2014 sees Damnation Festival in Leeds celebrating its tenth birthday and rightfully, it's sold out. Being the UK's premier indoor extreme metal festival, adept at showcasing international acts as well as a glut of both established and emerging British bands, the festival's growth has occurred remarkably. In 2004, Damnation began life in Manchester at the now defunct Jilly's Rockworld across two stages. Now the festival is held at Leeds University Union, across four stages.
However, sometimes success can be a curse; over the past few years, Damnation has suffered from over-crowding with views available to those who did not arrive at certain stages in advance entirely obstructed and the slender corridors are frequently packed with dense human traffic. Attempts to introduce a one way system at one junction this year are met with mixed results and limited sign posting around the venue makes it challenging to identify where all the merchandise stalls are in addition to initial navigation between the stages,relying largely on pure guesswork.
Hailing from Spain, Obsidian Kingdom are on the Eyesore Merch Stage. Having played at Bloodstock earlier this year, these progressive metallers have had a taste of English festivals before and the audience is receptive. Formed in 2005 and signed to Season of Mist, their progressive metal is heavy without committing wholly to death or black metal, marrying melodic and melancholic prog metal passages to the foray. Those intrigued by creativity would benefitby investigating this five-piece.
Again on the Eyesore Merch Stage, London/Surrey-based metallers Code fuse modern progressive metal to black metal with unorthodox results. With three albums to their name, the quintet's black metal is predominantly traditional in sound and the dark and glum prog metal moments flirt with the avant-garde, arming the band with an undeniable uniqueness comparable to Ihsahn. A modest stage presence retains the audience's interest throughout their set that passes by seemingly too rapidly.
The gloomy mood is sustained with Icelandic post-metallers Solstafir on the PHD Stage and the room is so busy that late comers have to queue to get inside – assuming they possess the endurance to hustle for a decent view. Opening with 'Ljós í Stormi', the band forge doom-style abrasiveness alongside progressive rock tendencies compacted into a post-rock vessel with vocalist AðalbjörnTryggvason strained shouts contributing to a sense of agony. The setlist only concerns itself with later material with new songs from 'Ótta'– namely 'Dagmál' and the title track – hold up its own just as well as the more familiar 'Fjara' and 'Ljós í Stormi'. Closer 'Goddess of the Ages' promises Sólstafir have convinced a new slew of converted fans as the hearty parting ovation would suggest.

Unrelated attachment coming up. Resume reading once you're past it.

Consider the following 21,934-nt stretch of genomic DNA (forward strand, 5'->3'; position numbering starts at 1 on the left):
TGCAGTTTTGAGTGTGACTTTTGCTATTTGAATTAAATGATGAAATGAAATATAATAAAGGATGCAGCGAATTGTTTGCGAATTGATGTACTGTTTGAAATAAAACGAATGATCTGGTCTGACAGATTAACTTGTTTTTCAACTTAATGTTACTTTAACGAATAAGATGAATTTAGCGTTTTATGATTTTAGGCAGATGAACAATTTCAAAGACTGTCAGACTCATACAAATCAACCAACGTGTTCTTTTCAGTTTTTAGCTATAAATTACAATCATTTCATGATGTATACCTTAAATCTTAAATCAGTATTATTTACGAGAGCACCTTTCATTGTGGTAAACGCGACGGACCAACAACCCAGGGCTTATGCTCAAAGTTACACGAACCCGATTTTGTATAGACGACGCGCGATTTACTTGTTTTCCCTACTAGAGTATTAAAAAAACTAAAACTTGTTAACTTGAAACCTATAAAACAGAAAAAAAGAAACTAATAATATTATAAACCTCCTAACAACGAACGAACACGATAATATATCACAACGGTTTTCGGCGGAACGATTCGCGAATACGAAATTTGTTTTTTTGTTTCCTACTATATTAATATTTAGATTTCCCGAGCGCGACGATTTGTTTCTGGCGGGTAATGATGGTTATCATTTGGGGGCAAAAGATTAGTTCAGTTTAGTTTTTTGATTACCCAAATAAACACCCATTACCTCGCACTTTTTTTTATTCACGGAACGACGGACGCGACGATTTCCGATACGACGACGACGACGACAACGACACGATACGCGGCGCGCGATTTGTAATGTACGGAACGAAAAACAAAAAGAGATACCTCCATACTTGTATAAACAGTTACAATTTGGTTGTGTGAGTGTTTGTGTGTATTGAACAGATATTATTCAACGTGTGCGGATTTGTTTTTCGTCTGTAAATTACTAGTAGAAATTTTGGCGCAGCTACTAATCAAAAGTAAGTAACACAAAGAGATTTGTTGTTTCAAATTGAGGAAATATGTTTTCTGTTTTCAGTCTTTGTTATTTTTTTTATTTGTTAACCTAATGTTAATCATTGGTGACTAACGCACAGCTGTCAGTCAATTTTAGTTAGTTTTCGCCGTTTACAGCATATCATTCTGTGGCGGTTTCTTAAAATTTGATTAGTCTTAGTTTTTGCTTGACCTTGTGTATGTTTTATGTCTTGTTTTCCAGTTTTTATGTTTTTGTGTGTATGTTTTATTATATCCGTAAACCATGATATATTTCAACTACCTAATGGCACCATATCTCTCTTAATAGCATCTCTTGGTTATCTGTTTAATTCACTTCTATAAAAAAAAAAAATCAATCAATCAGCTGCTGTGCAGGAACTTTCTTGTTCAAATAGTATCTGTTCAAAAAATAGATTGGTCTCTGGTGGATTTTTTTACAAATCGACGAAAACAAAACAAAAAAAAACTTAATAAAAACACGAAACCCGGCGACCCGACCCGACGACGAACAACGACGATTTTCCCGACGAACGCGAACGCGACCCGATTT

The UK black metal scene's resurgence in popularity undoubtedly catapulted A Forest Of Stars into the underground spotlight. These Leeds based gentlemen infuse their eerie black metal with folk and gothic flourishes, resulting in an inimitable multi-faceted sound. Complete with a flautist and violinist amongst their ranks, fitting on to the miniature Eyesore Merch Stage is no simple obstacle to overcome. Their intricate sound that alternates between the chaotic and the melodically refined is unfortunately mired in sound issues that reduce their crisp haunting atmosphere. Nonetheless, the venue is swollen with the support of fans who remain throughout these technical hitches and indeed it remains easy to become captivated by such a innovate take on black metal.
Understandably the largest English attraction to Damnation Festival after the headliners is black metal/grind Brummies Anaal Nathrakh but getting a decent view of them is a frustrating encounter with so many metalheads rammed into the Terrorizer Stage room. What is worse is given the sheer intensify of such aggressive music, it is very testing trying to get the sound in any venue right for AnaalNathrakh but tonight the guitars and drums blend into each other to produce an unfortunate wall of noise. New album 'Desideratum' is the focus of the set, with choice selections including', 'AcherontaMovebimus', 'A Firm Foundation of Unyielding Despair' and 'Unleash'. However, it is the rabid staples that really electrify the fans with 'Submission is for the Weak', 'Between Shit and Piss We're Born' and closer 'Do Not Speak' that have the attendees at their most vocal and frantic.